Monday was definitely not the best day ever in Bikini Bottom. SpongeBob SquarePants, who has in the past come under fire for suspected homosexuality and contributing to childhood obesity, now stands accused of ruining your kids' attention spans.
A new study on "The Effects of Fast Paced Cartoons" published in the Journal of Pediatrics suggests that watching even a few minutes of the world's greatest Krabby Patty flipper "can have immediate impact on a child’s neurological functions." Researchers from the department of psychology at the University of Virginia, Charlottesville, had a group 60 4-year-olds engage in a few minutes of drawing with crayons, or watching either the genteel PBS Kids cartoon "Caillou" or the long-running Nickelodeon series about a good-natured lunatic who lives in a pineapple under the sea. The results? The SpongeBob kids "had impairment in their executive function compared with children who were assigned a drawing task and those who watched educational television." As professor Angeline Lillard explained, "It is possible that the fast pacing, where characters are constantly in motion from one thing to the next, and extreme fantasy, where the characters do things that make no sense in the real world, may disrupt the child’s ability to concentrate immediately afterward." It didn't take long for Fox to ask if "Watching SpongeBob Can Lead to Learning Problems?" and the National Review to gloat that "He might make you stupid."
But there are far more important issues to consider here. Namely, have you ever watched Caillou? I'm pro executive function and all for low-key pastimes like drawing, but I question the validity of any study in which that kid emerges victorious over SpongeBob. Simply put, Caillou is the worst. His theme song is, "I'm Caillou! Caillou! Caillou! That's me!" On his PBS Kids cartoon, the saucer-eyed Canadian moppet engages in wholesome learning activities while a grandmotherly narrator says things like, "Caillou asked his mommy for a goldfish." Maybe 15 minutes of him will put a kid more on task for an academic project, but have the researchers considered that he'll also drive an otherwise rational parent to throw her television out the window? SpongeBob, on the other hand, is messy, chaotic and often utterly destructive. In other words, he kicks that little twit's butt.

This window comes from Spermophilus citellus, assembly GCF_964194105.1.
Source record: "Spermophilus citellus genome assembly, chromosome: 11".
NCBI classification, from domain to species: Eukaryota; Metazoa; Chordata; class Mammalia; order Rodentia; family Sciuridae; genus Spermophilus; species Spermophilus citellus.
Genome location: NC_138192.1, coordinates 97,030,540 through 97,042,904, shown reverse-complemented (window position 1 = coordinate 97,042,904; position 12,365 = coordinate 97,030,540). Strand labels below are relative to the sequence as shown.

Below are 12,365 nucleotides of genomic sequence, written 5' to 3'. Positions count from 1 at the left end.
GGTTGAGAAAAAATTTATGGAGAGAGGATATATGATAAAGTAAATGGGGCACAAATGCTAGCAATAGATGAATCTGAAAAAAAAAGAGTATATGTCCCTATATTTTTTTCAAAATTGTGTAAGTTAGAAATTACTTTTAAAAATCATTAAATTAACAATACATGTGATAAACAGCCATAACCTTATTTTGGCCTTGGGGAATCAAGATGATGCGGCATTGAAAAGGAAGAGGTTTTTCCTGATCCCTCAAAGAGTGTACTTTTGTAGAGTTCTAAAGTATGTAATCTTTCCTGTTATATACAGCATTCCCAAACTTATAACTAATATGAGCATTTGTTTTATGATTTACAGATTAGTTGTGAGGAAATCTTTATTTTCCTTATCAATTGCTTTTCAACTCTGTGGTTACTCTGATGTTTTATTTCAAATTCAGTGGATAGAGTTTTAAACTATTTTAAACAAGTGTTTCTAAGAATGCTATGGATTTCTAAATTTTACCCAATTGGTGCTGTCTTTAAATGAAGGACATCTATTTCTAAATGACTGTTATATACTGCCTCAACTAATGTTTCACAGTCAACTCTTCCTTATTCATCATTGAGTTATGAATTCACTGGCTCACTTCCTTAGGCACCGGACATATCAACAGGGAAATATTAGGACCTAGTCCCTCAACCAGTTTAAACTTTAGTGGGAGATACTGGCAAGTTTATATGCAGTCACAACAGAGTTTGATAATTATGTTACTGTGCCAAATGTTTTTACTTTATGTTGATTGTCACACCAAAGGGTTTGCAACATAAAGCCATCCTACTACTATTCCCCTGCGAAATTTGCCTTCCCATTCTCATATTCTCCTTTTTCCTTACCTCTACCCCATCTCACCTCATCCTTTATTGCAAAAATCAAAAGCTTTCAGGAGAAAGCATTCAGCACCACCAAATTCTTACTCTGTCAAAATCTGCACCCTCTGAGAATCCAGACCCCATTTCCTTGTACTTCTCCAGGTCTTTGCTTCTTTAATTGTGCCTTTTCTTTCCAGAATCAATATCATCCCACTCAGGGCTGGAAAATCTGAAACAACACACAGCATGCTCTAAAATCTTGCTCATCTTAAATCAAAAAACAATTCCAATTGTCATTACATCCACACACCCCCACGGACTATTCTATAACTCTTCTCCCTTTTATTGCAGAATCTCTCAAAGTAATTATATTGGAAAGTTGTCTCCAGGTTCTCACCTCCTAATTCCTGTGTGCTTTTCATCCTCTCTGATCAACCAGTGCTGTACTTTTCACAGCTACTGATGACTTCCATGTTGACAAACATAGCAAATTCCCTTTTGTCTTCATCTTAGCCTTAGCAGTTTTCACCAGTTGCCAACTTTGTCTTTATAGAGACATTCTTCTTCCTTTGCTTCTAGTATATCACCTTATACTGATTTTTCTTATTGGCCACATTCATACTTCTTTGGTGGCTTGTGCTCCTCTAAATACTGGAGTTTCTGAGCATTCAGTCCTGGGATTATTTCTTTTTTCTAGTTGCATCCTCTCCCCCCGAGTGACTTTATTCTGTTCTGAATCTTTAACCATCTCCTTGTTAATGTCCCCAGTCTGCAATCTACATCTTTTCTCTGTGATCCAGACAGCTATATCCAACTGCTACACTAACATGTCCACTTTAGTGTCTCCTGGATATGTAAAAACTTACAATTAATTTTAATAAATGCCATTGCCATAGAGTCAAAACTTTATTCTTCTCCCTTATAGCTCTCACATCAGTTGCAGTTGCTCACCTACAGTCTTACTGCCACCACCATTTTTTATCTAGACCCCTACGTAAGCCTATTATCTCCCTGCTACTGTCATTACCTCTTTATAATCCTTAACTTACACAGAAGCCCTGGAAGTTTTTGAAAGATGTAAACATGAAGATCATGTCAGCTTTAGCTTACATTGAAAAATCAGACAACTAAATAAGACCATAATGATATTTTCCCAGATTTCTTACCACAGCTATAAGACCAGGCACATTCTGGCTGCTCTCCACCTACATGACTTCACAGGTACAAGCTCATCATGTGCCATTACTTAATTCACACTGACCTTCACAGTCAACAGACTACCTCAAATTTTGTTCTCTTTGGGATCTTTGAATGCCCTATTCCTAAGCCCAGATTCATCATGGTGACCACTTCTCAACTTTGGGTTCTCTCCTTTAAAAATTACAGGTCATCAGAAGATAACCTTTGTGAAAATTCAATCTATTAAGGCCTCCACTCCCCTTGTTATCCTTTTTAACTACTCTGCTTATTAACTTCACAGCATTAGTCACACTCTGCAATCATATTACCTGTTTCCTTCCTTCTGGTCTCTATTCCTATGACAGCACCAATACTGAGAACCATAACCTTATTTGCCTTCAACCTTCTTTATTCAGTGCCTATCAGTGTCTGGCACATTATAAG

The study -- and the response to it -- say much about adult expectations of children. From birth, the ability to be still is considered a highly desirable trait in a child. Infants who sleep a lot and don't cry are called "good" babies. Preschoolers who play quietly are praised as star students. But most 4-year-olds, mercifully, are a lot more like SpongeBob than Caillou. I'm not talking about children with genuine attention or behavioral issues. I'm talking about regular kids, in all their boisterousness and chaos. That's part of why SpongeBob is such a delight -- he's eminently relatable.
And though the point of the study may have been that it only takes a few minutes of SpongeBob to warp your child's brain, I'd argue that a few minutes, or even a whopping half-hour episode, is a tiny portion of a child's day. Responsible parenting doesn't involve hours of mind-numbing in front of the idiot box. But you can watch something that's actually entertaining and funny and still have plenty of time left for all the enriching activities and edutainment that will set little Brooklyn and Talullah on the path toward perfect SAT scores.
For generations, popular entertainment and its effect on kids has been a contentious issue. When it comes to what's appropriate for children, parents need to gauge for themselves how words and images affect their own offspring. Not everything is right for every kid -- and guess what? Not every show claims to be mind food for preschoolers. Most of us know the difference between "Sesame Street" and "South Park." But on certain points there should be no dispute -- like the fact that "SpongeBob SquarePants" is freaking genius. And so were the Marx Brothers, and Mad magazine, and Looney Tunes and Rocky and Bullwinkle, whose characters were subversive and occasionally violent and so hilarious that our parents happily sat down with us to laugh right along.
Being able to sit down quietly isn't the only valuable skill a child can learn. She can also learn that it's OK to laugh and be weird, and that you don't need a license to drive a sandwich. In childhood there's a time to draw quietly with crayons, and there is a time to run around like a nut. And parents, if you're looking for a sweet, realistic role model for a 4-year-old, you'll do just fine with the guy who just happens to be absorbent and yellow and porous.